The Supremes famously recounted a mother’s sage advice in the song “You can’t hurry love.”
“You can’t hurry hiring,” doesn’t quite have the same ring to it, but it’s equally true. Just as a whirlwind romance can end in heartache, a rushed hiring process can lead to major problems down the road.
With unemployment low, finding the right employees has become especially challenging for many employers, heightening the risk that a new hire could become a problem employee.
“There’s definitely a shortage of good applicants for many employers,” said SFM Loss Prevention Specialist Luke Sammon. “That’s exactly how some employers end up hiring the wrong person.”
Hiring the wrong person can lead to safety risks (to themselves and coworkers), morale problems, productivity decreases and other challenges. An employee hired quickly to help carry some of the weight for existing staff can suddenly become a burden, costing time and causing stress.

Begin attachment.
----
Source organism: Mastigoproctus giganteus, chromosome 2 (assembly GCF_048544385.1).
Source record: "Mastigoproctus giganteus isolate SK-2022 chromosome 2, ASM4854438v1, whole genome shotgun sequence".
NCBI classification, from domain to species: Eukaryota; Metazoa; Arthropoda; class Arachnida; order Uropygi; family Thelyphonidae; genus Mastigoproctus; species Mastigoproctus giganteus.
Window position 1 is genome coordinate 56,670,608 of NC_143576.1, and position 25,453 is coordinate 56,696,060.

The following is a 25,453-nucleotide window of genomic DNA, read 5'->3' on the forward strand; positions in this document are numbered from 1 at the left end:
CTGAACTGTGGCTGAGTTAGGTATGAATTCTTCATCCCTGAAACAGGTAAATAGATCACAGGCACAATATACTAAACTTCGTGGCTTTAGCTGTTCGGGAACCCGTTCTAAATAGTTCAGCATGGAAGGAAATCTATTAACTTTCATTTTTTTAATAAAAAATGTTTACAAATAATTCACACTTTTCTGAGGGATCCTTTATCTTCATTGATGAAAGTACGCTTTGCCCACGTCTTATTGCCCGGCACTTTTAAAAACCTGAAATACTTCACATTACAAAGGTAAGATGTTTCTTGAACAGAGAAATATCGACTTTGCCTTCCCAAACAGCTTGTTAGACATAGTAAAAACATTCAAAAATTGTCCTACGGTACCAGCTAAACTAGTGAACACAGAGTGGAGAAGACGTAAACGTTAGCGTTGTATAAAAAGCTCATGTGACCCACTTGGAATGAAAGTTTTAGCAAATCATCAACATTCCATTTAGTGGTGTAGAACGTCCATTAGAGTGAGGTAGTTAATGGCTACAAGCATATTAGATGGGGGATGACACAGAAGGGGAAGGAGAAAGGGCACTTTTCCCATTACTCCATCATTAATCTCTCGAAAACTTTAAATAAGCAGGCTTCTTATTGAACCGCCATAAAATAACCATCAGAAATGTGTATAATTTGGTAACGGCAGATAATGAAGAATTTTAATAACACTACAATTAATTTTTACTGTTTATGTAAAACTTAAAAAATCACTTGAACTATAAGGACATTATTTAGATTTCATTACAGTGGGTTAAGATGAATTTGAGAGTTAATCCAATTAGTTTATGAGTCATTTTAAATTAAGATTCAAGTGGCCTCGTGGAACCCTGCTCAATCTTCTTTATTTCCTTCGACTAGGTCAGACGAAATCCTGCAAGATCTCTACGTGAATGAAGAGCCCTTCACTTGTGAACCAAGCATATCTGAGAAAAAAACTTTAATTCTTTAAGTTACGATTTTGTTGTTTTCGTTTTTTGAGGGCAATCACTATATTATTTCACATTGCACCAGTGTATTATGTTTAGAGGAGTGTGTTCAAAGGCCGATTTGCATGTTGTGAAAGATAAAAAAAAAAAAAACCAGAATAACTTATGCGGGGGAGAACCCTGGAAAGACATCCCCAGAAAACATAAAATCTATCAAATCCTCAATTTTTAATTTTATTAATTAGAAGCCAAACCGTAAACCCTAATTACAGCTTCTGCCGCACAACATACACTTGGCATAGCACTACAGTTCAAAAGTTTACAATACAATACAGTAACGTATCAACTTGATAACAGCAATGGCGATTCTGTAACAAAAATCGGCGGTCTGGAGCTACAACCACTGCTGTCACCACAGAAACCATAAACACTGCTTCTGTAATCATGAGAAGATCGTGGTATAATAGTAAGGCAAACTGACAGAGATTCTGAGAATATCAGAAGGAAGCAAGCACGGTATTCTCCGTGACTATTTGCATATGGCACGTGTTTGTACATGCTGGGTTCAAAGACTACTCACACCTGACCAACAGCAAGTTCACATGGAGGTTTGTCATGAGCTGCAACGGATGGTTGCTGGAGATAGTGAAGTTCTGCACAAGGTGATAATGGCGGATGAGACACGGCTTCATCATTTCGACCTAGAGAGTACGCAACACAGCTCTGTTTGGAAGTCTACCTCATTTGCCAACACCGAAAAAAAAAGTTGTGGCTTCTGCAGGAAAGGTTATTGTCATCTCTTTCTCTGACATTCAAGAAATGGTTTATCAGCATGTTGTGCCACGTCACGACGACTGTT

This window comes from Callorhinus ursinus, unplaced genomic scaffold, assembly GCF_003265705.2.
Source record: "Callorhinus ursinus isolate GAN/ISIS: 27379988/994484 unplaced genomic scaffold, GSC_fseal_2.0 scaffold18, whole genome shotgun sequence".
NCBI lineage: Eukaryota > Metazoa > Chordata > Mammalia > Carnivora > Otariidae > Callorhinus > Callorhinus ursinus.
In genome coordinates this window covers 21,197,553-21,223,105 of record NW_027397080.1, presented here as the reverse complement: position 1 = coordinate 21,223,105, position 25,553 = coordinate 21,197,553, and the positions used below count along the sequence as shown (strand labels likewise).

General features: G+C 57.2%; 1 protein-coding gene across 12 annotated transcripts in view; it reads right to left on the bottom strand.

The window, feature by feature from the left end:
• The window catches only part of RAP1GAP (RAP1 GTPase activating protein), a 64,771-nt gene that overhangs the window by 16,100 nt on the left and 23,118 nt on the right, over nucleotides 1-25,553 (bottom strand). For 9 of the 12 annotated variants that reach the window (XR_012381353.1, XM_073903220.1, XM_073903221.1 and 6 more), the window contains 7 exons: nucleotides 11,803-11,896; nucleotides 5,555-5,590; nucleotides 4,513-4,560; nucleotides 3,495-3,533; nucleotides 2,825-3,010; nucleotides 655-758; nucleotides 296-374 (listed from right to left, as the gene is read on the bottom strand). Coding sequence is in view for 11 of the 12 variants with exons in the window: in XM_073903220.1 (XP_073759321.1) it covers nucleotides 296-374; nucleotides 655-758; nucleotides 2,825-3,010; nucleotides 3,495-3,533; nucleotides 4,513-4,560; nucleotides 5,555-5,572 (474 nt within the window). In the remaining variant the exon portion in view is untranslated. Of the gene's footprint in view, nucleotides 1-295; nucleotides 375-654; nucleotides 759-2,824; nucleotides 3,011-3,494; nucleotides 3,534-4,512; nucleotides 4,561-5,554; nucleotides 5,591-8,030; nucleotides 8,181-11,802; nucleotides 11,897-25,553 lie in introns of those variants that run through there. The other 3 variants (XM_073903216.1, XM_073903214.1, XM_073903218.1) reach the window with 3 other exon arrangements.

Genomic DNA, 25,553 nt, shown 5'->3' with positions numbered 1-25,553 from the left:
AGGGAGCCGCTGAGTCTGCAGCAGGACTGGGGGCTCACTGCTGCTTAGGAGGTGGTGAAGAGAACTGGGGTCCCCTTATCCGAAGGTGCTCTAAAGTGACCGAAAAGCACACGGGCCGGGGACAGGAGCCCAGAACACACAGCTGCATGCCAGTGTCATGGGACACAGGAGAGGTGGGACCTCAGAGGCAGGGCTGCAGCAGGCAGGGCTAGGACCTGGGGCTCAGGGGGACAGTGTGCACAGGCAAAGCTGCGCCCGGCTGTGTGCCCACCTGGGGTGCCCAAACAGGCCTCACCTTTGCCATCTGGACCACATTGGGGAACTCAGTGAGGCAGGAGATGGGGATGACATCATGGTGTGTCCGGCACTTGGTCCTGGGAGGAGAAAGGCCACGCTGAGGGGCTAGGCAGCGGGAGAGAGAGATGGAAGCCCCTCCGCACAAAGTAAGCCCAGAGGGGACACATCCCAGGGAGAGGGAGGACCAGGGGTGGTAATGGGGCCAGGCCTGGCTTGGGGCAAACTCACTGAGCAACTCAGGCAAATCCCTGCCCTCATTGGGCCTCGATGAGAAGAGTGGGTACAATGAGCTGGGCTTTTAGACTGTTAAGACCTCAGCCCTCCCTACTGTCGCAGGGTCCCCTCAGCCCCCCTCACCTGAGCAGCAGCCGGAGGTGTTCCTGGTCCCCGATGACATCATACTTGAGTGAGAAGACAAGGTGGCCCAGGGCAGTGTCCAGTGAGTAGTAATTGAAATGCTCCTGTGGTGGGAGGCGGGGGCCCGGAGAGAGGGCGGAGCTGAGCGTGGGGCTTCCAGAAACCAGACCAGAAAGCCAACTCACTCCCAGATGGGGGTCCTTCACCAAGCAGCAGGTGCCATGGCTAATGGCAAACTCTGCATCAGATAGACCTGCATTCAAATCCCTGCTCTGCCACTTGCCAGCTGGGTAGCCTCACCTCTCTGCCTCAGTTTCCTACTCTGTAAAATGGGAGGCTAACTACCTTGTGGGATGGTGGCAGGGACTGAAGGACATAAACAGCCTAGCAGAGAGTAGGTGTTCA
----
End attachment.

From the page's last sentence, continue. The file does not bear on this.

“It’s a lot easier to learn if there’s an issue before hiring than afterward.” — SFM Corporate Counsel Kathy Bray
With these risks, it’s more important than ever to use thorough hiring practices, even if it means jobs remain open longer.
While running understaffed can be tough on current employees, they’ll usually understand and even appreciate that leaders are doing due diligence to be sure the new hire is a good fit, Sammon said.
“If you’re open with employees and tell them you appreciate their patience, that’s usually the best way to handle it,” he said.
If the shortage is too much for current employees to handle, using temporary workers to fill the vacancy can also be a good option, he said.
Ask the right questions of job candidates
State and federal laws prohibit asking about certain topics during interviews, such as disabilities or past work injuries.
Knowing this, some employers avoid these topics altogether, even though there are certain questions they can legally ask about them.
For example, while you cannot ask an applicant about past workers’ compensation claims, you can ask what types of safety training applicants have had in the past, and how they feel about workplace safety.